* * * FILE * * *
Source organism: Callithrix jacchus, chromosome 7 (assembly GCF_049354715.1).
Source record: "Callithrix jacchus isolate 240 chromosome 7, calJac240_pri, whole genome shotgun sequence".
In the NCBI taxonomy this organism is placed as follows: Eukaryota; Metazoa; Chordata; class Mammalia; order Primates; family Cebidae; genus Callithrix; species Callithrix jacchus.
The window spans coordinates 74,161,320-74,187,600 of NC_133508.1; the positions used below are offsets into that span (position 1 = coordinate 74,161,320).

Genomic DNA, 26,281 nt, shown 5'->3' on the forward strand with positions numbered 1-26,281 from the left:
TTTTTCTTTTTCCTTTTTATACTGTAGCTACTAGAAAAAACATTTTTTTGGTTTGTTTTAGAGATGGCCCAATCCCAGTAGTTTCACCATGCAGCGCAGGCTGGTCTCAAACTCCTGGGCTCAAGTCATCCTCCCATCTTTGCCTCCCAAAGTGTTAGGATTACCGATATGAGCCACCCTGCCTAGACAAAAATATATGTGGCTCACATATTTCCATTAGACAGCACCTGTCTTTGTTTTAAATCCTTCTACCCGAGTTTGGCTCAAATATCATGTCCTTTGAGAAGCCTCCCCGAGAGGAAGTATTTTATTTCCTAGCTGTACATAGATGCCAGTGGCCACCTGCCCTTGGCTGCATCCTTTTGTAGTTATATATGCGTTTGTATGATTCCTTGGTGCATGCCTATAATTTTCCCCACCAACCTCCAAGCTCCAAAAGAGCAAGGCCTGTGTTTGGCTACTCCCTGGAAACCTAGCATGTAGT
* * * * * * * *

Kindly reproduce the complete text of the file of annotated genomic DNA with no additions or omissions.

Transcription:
Source organism: Callithrix jacchus, chromosome 7 (assembly GCF_049354715.1).
Source record: "Callithrix jacchus isolate 240 chromosome 7, calJac240_pri, whole genome shotgun sequence".
In the NCBI taxonomy this organism is placed as follows: Eukaryota; Metazoa; Chordata; class Mammalia; order Primates; family Cebidae; genus Callithrix; species Callithrix jacchus.
The window spans coordinates 74,161,320-74,187,600 of NC_133508.1; the positions used below are offsets into that span (position 1 = coordinate 74,161,320).

Genomic DNA, 26,281 nt, shown 5'->3' on the forward strand with positions numbered 1-26,281 from the left:
TTTTTCTTTTTCCTTTTTATACTGTAGCTACTAGAAAAAACATTTTTTTGGTTTGTTTTAGAGATGGCCCAATCCCAGTAGTTTCACCATGCAGCGCAGGCTGGTCTCAAACTCCTGGGCTCAAGTCATCCTCCCATCTTTGCCTCCCAAAGTGTTAGGATTACCGATATGAGCCACCCTGCCTAGACAAAAATATATGTGGCTCACATATTTCCATTAGACAGCACCTGTCTTTGTTTTAAATCCTTCTACCCGAGTTTGGCTCAAATATCATGTCCTTTGAGAAGCCTCCCCGAGAGGAAGTATTTTATTTCCTAGCTGTACATAGATGCCAGTGGCCACCTGCCCTTGGCTGCATCCTTTTGTAGTTATATATGCGTTTGTATGATTCCTTGGTGCATGCCTATAATTTTCCCCACCAACCTCCAAGCTCCAAAAGAGCAAGGCCTGTGTTTGGCTACTCCCTGGAAACCTAGCATGTAGT